Innovative Business Models

As fewer consumers are looking to actually purchase a car, the auto industry needs to evolve to match their preferences. A 2016 survey found that 82% of auto industry executives expect a business model disruption in the next five years—that time is coming quickly. Younger generations tend to prefer access to ownership. Especially for those in urban areas, the cost and maintenance of owning a car doesn’t compare to the convenience and cost-savings of using on-demand or flex cars when needed. Some car companies, including BMW and GM, have launched car-sharing programs that are a step in the right direction. However, most of these new initiatives have come out long after more established players, like Uber, Lyft and Car2Go, have been in the market. To truly disrupt the industry and provide customers with what they want, car companies need to be forward-thinking, daring and innovative.

Companies also need to adjust their offerings to match what customers want. Busy, connected customers want things to simplify their lives, like connected cars or driver-assist features. A number of companies are working towards autonomous cars. While many consumers are still on the fence on if they would actually use the technology, the innovation has them looking in the right direction.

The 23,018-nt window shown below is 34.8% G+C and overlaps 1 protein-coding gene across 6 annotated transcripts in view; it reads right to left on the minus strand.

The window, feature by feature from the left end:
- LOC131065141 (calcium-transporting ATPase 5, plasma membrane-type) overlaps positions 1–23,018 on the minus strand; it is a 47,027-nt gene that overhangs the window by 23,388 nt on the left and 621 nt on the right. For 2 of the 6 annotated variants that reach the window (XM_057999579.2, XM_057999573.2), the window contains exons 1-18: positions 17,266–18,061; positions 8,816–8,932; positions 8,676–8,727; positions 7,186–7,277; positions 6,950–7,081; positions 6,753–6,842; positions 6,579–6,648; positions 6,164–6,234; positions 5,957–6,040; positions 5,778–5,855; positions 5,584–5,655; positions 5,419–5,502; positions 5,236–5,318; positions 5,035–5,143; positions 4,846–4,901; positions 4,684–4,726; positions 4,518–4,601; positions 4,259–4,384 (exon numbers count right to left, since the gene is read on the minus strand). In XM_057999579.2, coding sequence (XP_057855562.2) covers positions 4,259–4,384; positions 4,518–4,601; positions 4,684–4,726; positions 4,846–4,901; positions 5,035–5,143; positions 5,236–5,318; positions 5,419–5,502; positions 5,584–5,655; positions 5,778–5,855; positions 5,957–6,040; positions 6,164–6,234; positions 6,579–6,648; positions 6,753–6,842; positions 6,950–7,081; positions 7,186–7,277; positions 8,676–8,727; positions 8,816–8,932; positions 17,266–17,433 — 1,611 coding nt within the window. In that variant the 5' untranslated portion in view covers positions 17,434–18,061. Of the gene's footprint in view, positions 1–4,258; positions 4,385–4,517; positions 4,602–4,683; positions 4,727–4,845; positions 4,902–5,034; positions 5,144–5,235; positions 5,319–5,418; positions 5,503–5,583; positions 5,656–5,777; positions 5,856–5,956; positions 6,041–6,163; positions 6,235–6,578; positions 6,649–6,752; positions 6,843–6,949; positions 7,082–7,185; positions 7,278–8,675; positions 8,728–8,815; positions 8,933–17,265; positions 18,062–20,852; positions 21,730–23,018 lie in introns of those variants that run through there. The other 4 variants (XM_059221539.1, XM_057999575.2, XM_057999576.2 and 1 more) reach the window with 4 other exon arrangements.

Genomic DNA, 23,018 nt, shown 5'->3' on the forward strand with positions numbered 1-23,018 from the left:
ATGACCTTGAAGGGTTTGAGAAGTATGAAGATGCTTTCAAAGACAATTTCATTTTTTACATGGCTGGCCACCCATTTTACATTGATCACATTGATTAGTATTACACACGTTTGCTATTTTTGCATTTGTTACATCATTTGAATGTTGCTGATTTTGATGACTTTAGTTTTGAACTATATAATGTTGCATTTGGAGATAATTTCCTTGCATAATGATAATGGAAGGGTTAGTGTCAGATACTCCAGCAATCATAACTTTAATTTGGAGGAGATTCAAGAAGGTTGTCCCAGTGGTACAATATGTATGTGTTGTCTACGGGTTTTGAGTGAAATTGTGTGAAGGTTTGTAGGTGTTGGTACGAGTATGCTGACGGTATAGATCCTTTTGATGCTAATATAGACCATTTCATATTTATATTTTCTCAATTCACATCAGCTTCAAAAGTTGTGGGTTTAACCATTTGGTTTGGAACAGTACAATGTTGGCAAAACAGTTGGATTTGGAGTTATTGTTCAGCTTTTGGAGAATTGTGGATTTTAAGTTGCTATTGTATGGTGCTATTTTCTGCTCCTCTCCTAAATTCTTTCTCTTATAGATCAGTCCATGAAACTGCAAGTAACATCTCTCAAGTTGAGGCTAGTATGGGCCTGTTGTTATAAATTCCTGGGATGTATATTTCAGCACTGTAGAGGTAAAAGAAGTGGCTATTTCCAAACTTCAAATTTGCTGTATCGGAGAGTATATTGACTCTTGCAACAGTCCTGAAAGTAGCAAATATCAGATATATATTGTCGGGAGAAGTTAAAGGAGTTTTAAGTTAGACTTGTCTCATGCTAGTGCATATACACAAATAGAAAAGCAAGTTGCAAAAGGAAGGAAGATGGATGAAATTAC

The automotive industry has huge resources at its fingertips, including a vast array of new technology. In order to best leverage these new offerings, the industry needs to make major changes to its sustainability, customer experience and business models. Without these overdue changes, the auto industry will continue to lose customers.

Blake Morgan is a customer experience futurist, keynote speaker and the author of the bestselling book The Customer Of The Future. Sign up for her weekly newsletter here.